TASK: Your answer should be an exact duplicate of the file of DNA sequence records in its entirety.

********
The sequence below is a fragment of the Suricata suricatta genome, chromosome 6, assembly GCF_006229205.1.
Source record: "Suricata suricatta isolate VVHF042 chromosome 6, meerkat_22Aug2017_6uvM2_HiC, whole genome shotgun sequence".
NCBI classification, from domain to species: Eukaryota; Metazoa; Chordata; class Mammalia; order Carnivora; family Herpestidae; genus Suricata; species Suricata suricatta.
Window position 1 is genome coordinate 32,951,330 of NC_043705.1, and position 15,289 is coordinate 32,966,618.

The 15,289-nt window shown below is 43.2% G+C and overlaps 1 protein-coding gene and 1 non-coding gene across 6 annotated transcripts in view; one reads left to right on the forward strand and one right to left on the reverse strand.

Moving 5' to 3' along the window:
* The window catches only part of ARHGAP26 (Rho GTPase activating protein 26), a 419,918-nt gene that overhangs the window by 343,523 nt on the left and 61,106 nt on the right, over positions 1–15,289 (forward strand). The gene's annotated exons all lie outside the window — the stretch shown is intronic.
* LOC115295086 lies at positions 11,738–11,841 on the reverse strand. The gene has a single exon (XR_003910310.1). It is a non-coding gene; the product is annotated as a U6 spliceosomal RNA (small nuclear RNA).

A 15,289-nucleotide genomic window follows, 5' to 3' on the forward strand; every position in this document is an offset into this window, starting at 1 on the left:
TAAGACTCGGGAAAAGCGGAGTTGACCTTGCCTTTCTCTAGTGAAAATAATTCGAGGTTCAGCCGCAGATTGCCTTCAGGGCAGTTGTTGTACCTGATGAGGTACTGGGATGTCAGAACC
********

The sequence below is a fragment of the Suricata suricatta genome, chromosome 6, assembly GCF_006229205.1.
Source record: "Suricata suricatta isolate VVHF042 chromosome 6, meerkat_22Aug2017_6uvM2_HiC, whole genome shotgun sequence".
NCBI classification, from domain to species: Eukaryota; Metazoa; Chordata; class Mammalia; order Carnivora; family Herpestidae; genus Suricata; species Suricata suricatta.
Window position 1 is genome coordinate 32,951,330 of NC_043705.1, and position 15,289 is coordinate 32,966,618.

The 15,289-nt window shown below is 43.2% G+C and overlaps 1 protein-coding gene and 1 non-coding gene across 6 annotated transcripts in view; one reads left to right on the forward strand and one right to left on the reverse strand.

Moving 5' to 3' along the window:
* The window catches only part of ARHGAP26 (Rho GTPase activating protein 26), a 419,918-nt gene that overhangs the window by 343,523 nt on the left and 61,106 nt on the right, over positions 1–15,289 (forward strand). The gene's annotated exons all lie outside the window — the stretch shown is intronic.
* LOC115295086 lies at positions 11,738–11,841 on the reverse strand. The gene has a single exon (XR_003910310.1). It is a non-coding gene; the product is annotated as a U6 spliceosomal RNA (small nuclear RNA).

A 15,289-nucleotide genomic window follows, 5' to 3' on the forward strand; every position in this document is an offset into this window, starting at 1 on the left:
TAAGACTCGGGAAAAGCGGAGTTGACCTTGCCTTTCTCTAGTGAAAATAATTCGAGGTTCAGCCGCAGATTGCCTTCAGGGCAGTTGTTGTACCTGATGAGGTACTGGGATGTCAGAACC